Why Seniors Should Make New Year's Resolutions
New Year's Resolutions are just for the young, right? Not necessarily. Setting resolutions actually has practical value for older people and can impact your overall health positively.
Resolutions Provide Purpose
If nothing else, resolutions provide us with goals and purpose in our lives. Rush University has conducted studies that show people who view life with a sense of purpose are two to four times less likely to develop Alzheimer's. Purpose gives you discipline. Another Rush study notes that self-disciplined, highly organized people are less susceptible to Alzheimer's.
And, a study in Journal of the American Medical Association showed that older adults with a solid sense of purpose tend to retain strong hand grips and walking speeds -- key indicators of how rapidly people are aging.
Writing down our thoughts and desires can make a big difference in our general outlook on life. It's a way to enter the year with an upbeat and positive attitude. And yes, there are studies to support the benefits of a positive attitude as you age. A Columbia University study showed that people who are enthusiastic and content are less likely to develop heart disease, while a Swedish study noted that social people who don't sweat the small stuff are 50 percent less likely to develop dementia.
[See: How Music Helps People With Alzheimer's Disease.]
Share Mutual Resolutions With a Loved One
Having mutual resolutions with a loved one means you can work together to realize them. Let's take one: sharing your life story.
Some families know their parents or older loved one's stories quite well. Many do not. And often, it's because no one has taken the time to ask them about their lives or encouraged them to keep a journal. Think about recording your parent or using other means to preserve memories of your loved one for future generations. There are places that will interview loved ones and write the story for you.
The process of making a family tree provides an opportunity to reminisce and teach you about the lives of family members you may not have known much about. Consider the many DNA kits that are available.
Or, make a family time capsule for your descendants to open in the distant future.
And here's another idea: Create a cookbook together. Especially after the holidays, when memories are fresh from holiday meals you've have shared. It can act as an instrument for carrying on family cooking traditions that might otherwise disappear.
[See: 14 Ways Caregivers Can Care for Themselves.]
Practical Resolutions for Everyone
For starters, make your home safer. According to the Centers for Disease Control and Prevention, 1 in 3 adults over the age of 65 falls each year. Many of these falls are preventable. Here's how to make a senior's home safer:
-- Telephones should be in each main room, and they should be positioned low enough that they can be reached from the floor in case of a fall.
-- Keep a working flashlight on the nightstand; check the batteries periodically.
-- Put eye-level decals or reflectors on glass and screen doors.
-- Remove throw rugs from any high traffic areas.
-- Replace glass shower doors with unbreakable plastic or shower curtains.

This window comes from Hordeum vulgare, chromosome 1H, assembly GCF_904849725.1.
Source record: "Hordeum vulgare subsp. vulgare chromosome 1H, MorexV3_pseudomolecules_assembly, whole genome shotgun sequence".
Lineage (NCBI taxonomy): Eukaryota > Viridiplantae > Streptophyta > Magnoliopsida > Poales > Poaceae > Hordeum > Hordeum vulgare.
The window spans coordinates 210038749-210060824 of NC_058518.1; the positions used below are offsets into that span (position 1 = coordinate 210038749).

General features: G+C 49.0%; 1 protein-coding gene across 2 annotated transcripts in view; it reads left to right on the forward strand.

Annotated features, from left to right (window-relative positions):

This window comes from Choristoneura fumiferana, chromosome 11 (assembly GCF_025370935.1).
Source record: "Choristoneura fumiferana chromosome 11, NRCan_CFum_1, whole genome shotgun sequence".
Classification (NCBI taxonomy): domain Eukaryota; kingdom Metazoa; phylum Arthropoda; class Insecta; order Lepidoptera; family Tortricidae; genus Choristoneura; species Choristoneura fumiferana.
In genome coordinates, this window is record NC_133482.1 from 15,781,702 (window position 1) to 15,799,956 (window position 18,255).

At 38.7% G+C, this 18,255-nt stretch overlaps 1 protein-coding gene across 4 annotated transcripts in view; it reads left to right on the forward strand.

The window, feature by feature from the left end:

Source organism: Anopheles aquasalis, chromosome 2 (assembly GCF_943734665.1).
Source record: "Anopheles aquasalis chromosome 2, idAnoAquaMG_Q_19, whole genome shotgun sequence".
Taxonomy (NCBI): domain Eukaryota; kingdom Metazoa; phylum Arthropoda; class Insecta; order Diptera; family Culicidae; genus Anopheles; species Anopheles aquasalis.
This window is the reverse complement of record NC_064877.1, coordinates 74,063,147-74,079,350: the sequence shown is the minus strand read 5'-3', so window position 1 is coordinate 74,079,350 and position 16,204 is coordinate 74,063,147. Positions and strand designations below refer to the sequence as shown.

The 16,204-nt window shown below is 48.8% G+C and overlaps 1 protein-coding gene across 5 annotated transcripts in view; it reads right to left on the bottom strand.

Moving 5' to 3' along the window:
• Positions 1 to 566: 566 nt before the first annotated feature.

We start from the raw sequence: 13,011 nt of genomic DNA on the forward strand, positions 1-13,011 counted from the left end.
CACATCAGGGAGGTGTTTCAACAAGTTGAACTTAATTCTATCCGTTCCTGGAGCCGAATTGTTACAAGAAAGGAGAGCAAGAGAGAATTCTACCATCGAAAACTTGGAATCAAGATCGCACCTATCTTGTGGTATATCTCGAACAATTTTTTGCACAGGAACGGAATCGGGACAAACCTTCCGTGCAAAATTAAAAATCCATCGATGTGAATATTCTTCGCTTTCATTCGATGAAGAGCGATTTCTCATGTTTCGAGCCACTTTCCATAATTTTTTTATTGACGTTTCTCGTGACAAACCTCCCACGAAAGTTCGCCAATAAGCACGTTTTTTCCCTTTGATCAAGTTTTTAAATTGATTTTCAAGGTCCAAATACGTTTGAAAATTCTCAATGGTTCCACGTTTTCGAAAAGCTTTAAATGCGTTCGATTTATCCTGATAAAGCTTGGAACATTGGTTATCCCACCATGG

-- Fix the height of the bed so it's easier to get out of.
Following these senior safety guidelines will help you keep key areas of the house, such as the kitchen, bedroom, bathroom and outside, secure.
Set Health Goals
Set up a schedule of doctor visits at the beginning of each year. Get your flu shot. Of course, we are hammered in the New Year with resolutions about diet and exercise. Well they become even more important as you age so actually acting on these resolutions is important.
Eating healthier, setting exercise goals. Did you know that a stunning 3.7 million seniors were diagnosed with malnutrition during 2012 according to the American Academy of Family Physicians?
Plan With Your Parents and for Yourself
Many people avoid conversations around planning for aging, but these can't be avoided forever. Use the new year as an opportunity to get must-have documents (such as marriage certificates, living wills and military records) in order. Educate yourself and your loved one about the cost of long-term care and how you pay for it.
[See: 9 Habits That May Reduce Your Risk of Developing Alzheimer's.]
Make New Friends
Senior loneliness and depression are certainly a reality. A lesson for all of us is to make new friends. Plan more activities with others, and in the process, you may learn new skills and adopt new hobbies, like cooking. Another helpful idea is to become a regular at the local senior center.
Caregivers can help their loved one by sharing in these activities, exposing both themselves and their loved one to new ideas and groups of people. This is especially true if a loved one has trouble getting around by himself or herself.
Use this new year to create mutual goals between yourself and a loved one -- creating purpose and having fun, while building deeper relationships.
Anthony Cirillo is president of The Aging Experience. He's a passionate advocate for family caregivers and older adults, helping them lead a quality life through a platform of educated aging -- physically, emotionally and financially. Cirillo is a Fellow of the American College of Healthcare Executives with a Masters from the University of Pennsylvania, His clients have ranged from the Cleveland Clinic, Unisys,and King Faisal Hospital in Jeddah, Saudi Arabia, to Carolinas Health Care, Novant Health, Wall Street startups and many more. Anthony serves on the Editorial Advisory Board for PPS Alert for Long-Term Care and is an editorial board member for the Journal of Aging and Geriatric Psychiatry.